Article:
BARBARAELLEN KOCH PHOTO
Dee Muma’s One East Main Street building will soon boast duplex offices and living spaces on the second and third floors. The first floor will host a restaurant called Dark Horse and a catering business.
A majority of Riverhead Town Board members now say they do not support having the Town Board take on the duties of the Industrial Development Agency, which offers tax breaks and other incentives to lure businesses to town.
They made their positions known in interviews after two IDA members had lashed out during Monday’s IDA meeting at Supervisor Sean Walter for his proposal to have the Town Board take over the IDA’s duties. Both IDA members, who happen to be members of the Town Democratic Committee, said they’d quit after the panel’s next meeting on May 17. All five town Board members are Republicans.
Councilman John Dunleavy said in an interview Tuesday that he doesn’t support the change.
“I’m not in favor of that,” he said. “The IDA gives tax breaks to businesses and it shouldn’t be politicized. They should be independent.”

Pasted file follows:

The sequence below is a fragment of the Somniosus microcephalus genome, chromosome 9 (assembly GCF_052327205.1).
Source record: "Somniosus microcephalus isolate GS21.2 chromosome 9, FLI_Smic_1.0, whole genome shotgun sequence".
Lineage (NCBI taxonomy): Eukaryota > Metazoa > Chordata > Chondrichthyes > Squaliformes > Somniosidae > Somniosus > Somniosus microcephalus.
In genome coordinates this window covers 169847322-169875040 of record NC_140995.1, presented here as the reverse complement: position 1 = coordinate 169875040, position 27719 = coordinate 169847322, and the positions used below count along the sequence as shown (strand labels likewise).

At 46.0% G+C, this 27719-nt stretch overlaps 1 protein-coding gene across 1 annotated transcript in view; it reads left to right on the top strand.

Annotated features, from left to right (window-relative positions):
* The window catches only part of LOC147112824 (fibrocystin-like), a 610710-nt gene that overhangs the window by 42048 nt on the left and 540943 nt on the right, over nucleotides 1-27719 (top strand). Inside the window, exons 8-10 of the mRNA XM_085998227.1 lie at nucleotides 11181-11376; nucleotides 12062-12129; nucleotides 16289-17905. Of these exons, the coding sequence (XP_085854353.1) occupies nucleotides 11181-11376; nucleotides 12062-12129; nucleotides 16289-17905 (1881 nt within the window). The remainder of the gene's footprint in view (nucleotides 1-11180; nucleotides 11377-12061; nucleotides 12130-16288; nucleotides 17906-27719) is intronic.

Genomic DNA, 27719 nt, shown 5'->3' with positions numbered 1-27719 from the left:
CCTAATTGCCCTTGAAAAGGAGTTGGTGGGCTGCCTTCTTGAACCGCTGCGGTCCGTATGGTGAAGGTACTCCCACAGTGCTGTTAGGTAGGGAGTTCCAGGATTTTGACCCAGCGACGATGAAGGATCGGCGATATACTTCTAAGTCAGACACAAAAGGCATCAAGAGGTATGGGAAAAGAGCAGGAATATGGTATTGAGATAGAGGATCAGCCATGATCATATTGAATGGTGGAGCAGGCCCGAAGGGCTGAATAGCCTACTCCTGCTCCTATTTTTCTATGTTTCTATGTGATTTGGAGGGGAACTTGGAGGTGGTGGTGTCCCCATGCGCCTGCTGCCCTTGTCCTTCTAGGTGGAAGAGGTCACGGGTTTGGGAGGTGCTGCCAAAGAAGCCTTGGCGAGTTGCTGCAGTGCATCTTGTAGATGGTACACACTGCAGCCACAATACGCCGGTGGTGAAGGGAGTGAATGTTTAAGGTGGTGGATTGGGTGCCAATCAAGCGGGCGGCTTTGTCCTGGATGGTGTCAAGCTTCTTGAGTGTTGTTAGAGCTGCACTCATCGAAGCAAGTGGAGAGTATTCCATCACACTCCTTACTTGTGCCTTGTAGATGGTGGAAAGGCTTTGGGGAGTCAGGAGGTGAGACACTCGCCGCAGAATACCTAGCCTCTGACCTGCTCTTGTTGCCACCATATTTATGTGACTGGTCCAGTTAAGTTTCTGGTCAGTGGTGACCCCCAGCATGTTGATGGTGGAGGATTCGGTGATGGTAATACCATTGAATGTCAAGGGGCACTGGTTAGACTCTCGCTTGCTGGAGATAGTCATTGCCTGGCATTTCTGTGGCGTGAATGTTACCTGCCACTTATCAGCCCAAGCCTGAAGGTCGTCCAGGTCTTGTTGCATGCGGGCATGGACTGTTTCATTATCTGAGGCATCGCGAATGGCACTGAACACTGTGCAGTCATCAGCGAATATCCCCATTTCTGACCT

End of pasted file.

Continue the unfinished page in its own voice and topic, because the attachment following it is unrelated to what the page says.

Councilwoman Jodi Giglio and Councilman Jim Wooten also said in interviews Tuesday that they don’t support taking over the IDA’s duties. That means a majority of the board’s five members opposes the measure.
Ms. Giglio said Town Board members can express their opinions to the IDA now, and don’t need to take over their responsibilities.
“A lot of time is involved in knowing the law and the guidelines of being an IDA member,” she said. “We spent 40 to 60 hours a week on town issues now.”
“I’m not convinced it’s the right thing for elected officials to be doing,” Mr. Wooten said. “It’s best to have an impartial board, rather than elected officials, on the IDA.”
Mr. Walter last month proposed replacing the members of the IDA, who are volunteers appointed by the Town Board, with the Town Board members themselves. He said it had been difficult to find new members for the IDA, and that the IDA has had difficulty getting a quorum.
The supervisor said responsibility for granting tax breaks and other incentives to draw businesses to Riverhead should fall on elected officials because they often get blamed for it, anyway.